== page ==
Monday, February 22, 2010

Learning - Part One

Once upon a time, in Canada's national capital, there was a keen and ambitious young teacher.

As a result of a stroke of luck and and an accompanying qualifying teaching degree, she found herself gainfully employed within a year of graduation. She was teaching grade four students in a lower-income inner-city school.

She had some apprehension before the first day of school, as she had done supply teaching at this school the previous year and had been smashed in the head with a basketball by one of the very "unique" and special students in a grade three class. During a math lesson.

It turns out her apprehension was merited. This school was tough. The students were merciless. She came to school some mornings completely terrified. By early October this group of nine-year-olds had gotten the best of her. She was ready to quit the job she had only weeks earlier been so thankful to have received.

One cold morning in November she decided it was time to turn things around. She sought help from some of the absolutely amazing, caring, and experienced teachers in the school. (Most of whom still work at this school today.) They were more than happy to assist her.

They opened up their vaults of experience and helped her learn how to handle this behaviour-challenged class. Within weeks the eager 20-something teacher had regained her composure and was back on top. She had those kids lined up silently in the hall. She had them quietly reading books in the library. She had instituted a reward system in the classroom for good behaviour which seemed to motivate every single one of them.

And before she knew it, she was learning about each and every one of them. She came to understand the complexities at home that fostered the students' "difficult" behaviour. That many of their parents were unemployed. Had drug and alcohol problems. Were not reachable for her to communicate with because they couldn't manage to pay for phone service. Could not afford lunch or snacks for their children. Which then led this young teacher to walk into the giant, gaping doors of Costco to buy her very first membership, just so she could purchase some bulk foods to keep in her desk and slip to the children who didn't have a lunch. Which most definitely garnered some eye-rolling from her husband.

In early November the teacher answered her classroom door when she heard an abrupt knock. She opened the door to see a mother and father and a small girl. The mother didn't speak a word of English, and neither did her daughter. The father spoke choppy English, and the teacher was able to understand from him that they had arrived in Ottawa from Iran the previous day and wanted to enroll their nine-year-old daughter in school. He didn't have a job, and they had three children. The mother had tears in her eyes as she peered into the brightly-coloured classroom full of hand-made art and sticker charts and word walls and dusty chalk and seemed fearful for her daughter. Against all "no touching" rules the young teacher put her arm around this woman to assure her that her little girl was in good hands, and would do just fine. The woman smiled knowingly at the teacher, and nodded her head as if she understood.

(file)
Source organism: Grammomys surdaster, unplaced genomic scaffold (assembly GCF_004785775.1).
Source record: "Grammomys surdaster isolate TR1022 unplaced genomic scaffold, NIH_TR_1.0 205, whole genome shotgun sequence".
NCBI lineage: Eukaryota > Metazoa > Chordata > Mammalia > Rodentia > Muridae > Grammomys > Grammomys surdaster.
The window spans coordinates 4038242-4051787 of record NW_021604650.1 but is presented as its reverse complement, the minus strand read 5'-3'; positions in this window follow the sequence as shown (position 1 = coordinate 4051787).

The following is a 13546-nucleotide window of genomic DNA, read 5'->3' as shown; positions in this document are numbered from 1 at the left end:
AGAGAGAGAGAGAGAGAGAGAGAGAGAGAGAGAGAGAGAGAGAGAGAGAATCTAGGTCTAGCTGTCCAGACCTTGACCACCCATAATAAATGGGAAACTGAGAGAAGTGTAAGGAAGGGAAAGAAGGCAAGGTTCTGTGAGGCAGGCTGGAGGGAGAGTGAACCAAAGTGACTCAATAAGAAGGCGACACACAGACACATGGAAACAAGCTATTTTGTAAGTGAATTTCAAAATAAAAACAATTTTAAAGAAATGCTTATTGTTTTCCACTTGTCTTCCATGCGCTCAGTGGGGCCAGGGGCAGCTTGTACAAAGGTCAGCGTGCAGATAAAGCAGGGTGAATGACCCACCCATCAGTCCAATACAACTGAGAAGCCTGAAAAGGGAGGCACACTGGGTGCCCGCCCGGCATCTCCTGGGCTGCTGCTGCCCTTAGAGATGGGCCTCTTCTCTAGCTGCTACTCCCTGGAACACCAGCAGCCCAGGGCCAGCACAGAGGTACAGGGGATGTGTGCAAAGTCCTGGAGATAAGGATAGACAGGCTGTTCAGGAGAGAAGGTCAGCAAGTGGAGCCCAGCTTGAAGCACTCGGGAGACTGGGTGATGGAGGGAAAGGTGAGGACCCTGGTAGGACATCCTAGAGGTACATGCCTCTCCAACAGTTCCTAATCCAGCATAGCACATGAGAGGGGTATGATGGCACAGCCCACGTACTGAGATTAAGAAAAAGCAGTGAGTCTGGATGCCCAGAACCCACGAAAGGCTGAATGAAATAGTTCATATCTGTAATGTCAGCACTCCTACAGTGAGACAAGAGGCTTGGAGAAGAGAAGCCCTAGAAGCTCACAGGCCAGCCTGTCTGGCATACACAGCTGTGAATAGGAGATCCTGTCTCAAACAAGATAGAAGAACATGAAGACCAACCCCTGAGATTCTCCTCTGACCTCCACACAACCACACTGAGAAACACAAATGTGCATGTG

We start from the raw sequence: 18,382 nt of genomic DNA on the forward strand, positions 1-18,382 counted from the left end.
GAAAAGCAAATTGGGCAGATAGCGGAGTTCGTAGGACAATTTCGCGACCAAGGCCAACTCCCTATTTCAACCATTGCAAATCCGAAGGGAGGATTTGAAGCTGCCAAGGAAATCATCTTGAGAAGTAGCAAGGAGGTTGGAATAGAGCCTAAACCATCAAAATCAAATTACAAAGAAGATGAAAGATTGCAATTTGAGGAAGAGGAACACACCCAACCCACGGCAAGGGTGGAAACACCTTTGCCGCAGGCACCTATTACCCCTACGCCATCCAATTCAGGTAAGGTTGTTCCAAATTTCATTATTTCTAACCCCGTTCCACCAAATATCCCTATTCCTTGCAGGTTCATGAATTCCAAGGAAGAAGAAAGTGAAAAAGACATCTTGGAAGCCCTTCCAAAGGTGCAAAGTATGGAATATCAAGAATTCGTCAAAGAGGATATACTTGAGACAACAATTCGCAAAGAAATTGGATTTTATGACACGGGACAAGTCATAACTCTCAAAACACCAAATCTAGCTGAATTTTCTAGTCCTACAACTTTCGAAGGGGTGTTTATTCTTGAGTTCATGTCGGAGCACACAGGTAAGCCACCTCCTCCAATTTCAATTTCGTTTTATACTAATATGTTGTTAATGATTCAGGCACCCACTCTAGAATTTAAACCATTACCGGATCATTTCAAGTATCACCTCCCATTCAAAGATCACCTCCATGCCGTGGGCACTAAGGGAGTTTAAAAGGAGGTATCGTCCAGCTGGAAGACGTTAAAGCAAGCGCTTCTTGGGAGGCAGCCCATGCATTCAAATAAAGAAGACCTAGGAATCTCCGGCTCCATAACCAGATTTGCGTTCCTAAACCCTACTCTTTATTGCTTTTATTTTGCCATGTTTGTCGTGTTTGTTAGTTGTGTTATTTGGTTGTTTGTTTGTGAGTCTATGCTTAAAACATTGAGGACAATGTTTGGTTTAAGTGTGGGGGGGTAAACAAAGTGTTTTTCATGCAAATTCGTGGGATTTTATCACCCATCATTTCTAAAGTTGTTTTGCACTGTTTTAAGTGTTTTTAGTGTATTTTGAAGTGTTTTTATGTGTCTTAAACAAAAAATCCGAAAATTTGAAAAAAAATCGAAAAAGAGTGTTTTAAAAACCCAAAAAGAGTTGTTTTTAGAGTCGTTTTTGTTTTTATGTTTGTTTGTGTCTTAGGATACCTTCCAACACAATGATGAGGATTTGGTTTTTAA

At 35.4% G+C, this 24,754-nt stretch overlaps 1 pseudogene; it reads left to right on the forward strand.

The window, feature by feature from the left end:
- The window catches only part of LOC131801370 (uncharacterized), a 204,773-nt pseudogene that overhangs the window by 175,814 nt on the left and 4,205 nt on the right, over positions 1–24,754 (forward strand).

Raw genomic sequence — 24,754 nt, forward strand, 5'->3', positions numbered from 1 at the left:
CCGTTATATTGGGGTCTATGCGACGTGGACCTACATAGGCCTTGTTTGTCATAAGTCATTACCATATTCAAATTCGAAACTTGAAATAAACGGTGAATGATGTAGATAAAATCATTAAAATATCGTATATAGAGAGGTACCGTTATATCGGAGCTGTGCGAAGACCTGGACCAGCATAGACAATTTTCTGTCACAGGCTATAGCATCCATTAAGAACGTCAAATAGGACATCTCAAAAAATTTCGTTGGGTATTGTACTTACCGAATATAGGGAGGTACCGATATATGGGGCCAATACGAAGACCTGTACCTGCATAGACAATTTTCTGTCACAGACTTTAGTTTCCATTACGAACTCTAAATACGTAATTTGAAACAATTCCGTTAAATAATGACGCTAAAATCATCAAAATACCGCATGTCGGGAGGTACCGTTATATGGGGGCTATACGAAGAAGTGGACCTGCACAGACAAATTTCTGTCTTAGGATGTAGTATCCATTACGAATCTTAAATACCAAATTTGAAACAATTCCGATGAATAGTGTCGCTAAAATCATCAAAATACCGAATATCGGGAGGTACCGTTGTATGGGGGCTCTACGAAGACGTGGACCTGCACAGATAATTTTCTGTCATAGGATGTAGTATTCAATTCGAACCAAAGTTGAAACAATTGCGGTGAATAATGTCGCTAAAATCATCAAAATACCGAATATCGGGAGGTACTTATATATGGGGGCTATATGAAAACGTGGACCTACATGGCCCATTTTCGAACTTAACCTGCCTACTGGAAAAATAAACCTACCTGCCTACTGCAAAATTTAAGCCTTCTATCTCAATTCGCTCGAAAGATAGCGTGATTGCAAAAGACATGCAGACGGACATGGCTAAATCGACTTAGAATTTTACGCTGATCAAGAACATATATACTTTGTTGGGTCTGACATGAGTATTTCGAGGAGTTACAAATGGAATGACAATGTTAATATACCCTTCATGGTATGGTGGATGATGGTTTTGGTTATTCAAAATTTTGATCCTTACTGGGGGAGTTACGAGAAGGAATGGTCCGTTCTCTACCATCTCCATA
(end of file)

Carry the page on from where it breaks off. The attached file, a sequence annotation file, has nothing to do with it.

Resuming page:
The father said, "thank you", and they left.

To be continued . . .

7 comments:

Phyllis said...

Shan, I'm not sure where this story is going, but it's already got tears welling up in my eyes. I look forward to reading the continuation. It's awesome to get a glimpse of your past like this.

Loukia said...

Oh Shannon... I can't wait to read more. Wow.

Christine said...

I can hardly wait for the next installment. So poetic and beautifully written. Thanks for sharing and keep it up!

Chantal said...

this is so interesting. Can't wait to read part 2

Amber said...

I don't know where this is headed, but I'm crying.

I'm also thinking of 'From Far Away' by Robert Munsch. I can't read that book, because it makes me cry, too.

BeachMama said...

you are the best teacher. Can you teach J? Please?

Capital Mom said...

I am glad you are writing this. I can't wait to read more.

 
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